Game use is related to the barriers teachers report to conducting formative assessment.
Teachers who use digital games more frequently for formative assessment are more likely to say they do not face any barriers to conducting formative assessment and less likely to say they lack training or preparation for making use of information from formative assessment. Teachers who use digital games weekly or more often to make instructional decisions are also less likely to report that they lack time to administer formative assessment or to name a lack of materials or resources provided by their curriculum for formative assessment as barriers to formative assessment.

Teachers who use digital games in particular ways related to assessment are also less likely to report facing a range of barriers to formative assessment. For example, teachers who use assessment systems built-in to digital games more frequently to assess student learning are less likely to report lack of time as a barrier to formative assessment.

Basically . . . using video games encourage both more effective formative assessment and more use of formative assessment data to improve instructional practice. And if we can agree that formative assessment is a good thing that can lead to higher levels of learning than using video games to support formative assessment is also a good thing.

And it’s just a little serendipitous that just after I read this research, I ran across an article highlighting a national Mythbusters tour by Adam Savage and his partner Jamie Hyneman. A quote by Savage caught my attention:

Learning any skill is best accomplished through enthusiasm and play is the first and most pure expression of one’s enthusiasm. Play is simply a process of running experiments. We do things because they are fun.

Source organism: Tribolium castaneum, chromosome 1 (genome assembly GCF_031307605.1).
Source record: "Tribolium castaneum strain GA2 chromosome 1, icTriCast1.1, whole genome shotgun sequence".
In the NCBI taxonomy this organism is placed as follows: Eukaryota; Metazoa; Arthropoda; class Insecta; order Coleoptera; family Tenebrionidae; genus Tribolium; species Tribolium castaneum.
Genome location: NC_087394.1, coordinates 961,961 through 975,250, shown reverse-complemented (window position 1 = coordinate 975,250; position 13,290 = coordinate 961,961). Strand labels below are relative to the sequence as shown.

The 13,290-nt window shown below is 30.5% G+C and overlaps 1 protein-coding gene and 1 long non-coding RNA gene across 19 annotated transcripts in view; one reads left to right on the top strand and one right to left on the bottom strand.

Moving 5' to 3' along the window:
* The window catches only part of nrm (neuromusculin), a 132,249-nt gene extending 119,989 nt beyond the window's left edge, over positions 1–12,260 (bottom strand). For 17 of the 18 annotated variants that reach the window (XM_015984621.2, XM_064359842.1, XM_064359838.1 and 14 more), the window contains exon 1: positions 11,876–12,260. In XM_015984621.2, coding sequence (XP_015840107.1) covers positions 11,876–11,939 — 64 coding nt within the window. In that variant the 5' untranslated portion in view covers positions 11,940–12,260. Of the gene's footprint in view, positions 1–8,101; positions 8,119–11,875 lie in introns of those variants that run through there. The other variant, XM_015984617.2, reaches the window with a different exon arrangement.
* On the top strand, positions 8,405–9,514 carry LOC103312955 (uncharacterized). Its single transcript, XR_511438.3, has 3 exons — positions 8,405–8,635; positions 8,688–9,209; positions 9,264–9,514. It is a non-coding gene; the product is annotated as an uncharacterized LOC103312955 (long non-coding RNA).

‘”Failure is always an option” came up as a joke in season two, when we were screwing something up over and over again, but it’s an awesome way to think about the scientific method. We tend to think about science as a series of facts and absolutes that we need to study in order to understand stuff; a scientist saying, “I want to prove this thing,” and then coming up with an experiment to prove it. Nothing could be further from the truth on both counts. The scientist simply says, “I wonder if?” and then builds a methodology to test whether his theory is correct, or even to figure out what his theory might be. So to think that an experiment could “fail” is ludicrous. Every experiment tells you something, even if it’s just don’t do that experiment the same way again.

Video games are like this. Schools should be like this. Research a problem that you’re enthusiastic about. Try some stuff. Revise it when it doesn’t work. Walk away smarter than when you walk in.

So. Your homework this holiday break? Play some games.

Seriously.

And if you start with some board games and move on to video games, no problem. A game is a game. But be thinking about what that game – and more importantly, what the theory behind the game – can look like in your classroom.

And when you get back to school in 2015, do some more research into the idea of games in the classroom. Need a few places to start? Try these books:

Head over to a page I’ve put together with some gaming resources and poke around. But this move to games and gamification in the classroom isn’t going to go away. You need to stay ahead of the curve on this.

And be sure to have fun!